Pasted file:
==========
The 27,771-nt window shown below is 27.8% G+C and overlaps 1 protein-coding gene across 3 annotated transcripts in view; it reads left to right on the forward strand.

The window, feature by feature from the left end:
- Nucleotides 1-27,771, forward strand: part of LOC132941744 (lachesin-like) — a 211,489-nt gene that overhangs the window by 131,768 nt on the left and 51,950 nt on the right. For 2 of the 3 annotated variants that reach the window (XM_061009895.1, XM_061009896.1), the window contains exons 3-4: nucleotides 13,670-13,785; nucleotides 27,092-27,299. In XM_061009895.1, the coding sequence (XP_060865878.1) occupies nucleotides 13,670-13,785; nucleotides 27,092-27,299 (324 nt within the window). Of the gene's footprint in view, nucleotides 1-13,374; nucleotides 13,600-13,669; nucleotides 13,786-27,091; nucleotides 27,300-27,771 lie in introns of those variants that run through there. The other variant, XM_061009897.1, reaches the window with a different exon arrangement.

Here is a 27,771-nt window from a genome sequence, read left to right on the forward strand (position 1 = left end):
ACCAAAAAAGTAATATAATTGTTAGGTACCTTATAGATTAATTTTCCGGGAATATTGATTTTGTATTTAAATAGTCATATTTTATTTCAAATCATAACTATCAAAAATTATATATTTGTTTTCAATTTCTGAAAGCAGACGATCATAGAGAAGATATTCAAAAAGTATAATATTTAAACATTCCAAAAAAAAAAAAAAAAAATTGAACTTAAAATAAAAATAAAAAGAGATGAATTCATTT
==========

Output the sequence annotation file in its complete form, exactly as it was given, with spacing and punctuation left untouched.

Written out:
The 27,771-nt window shown below is 27.8% G+C and overlaps 1 protein-coding gene across 3 annotated transcripts in view; it reads left to right on the forward strand.

The window, feature by feature from the left end:
- Nucleotides 1-27,771, forward strand: part of LOC132941744 (lachesin-like) — a 211,489-nt gene that overhangs the window by 131,768 nt on the left and 51,950 nt on the right. For 2 of the 3 annotated variants that reach the window (XM_061009895.1, XM_061009896.1), the window contains exons 3-4: nucleotides 13,670-13,785; nucleotides 27,092-27,299. In XM_061009895.1, the coding sequence (XP_060865878.1) occupies nucleotides 13,670-13,785; nucleotides 27,092-27,299 (324 nt within the window). Of the gene's footprint in view, nucleotides 1-13,374; nucleotides 13,600-13,669; nucleotides 13,786-27,091; nucleotides 27,300-27,771 lie in introns of those variants that run through there. The other variant, XM_061009897.1, reaches the window with a different exon arrangement.

Here is a 27,771-nt window from a genome sequence, read left to right on the forward strand (position 1 = left end):
ACCAAAAAAGTAATATAATTGTTAGGTACCTTATAGATTAATTTTCCGGGAATATTGATTTTGTATTTAAATAGTCATATTTTATTTCAAATCATAACTATCAAAAATTATATATTTGTTTTCAATTTCTGAAAGCAGACGATCATAGAGAAGATATTCAAAAAGTATAATATTTAAACATTCCAAAAAAAAAAAAAAAAAATTGAACTTAAAATAAAAATAAAAAGAGATGAATTCATTT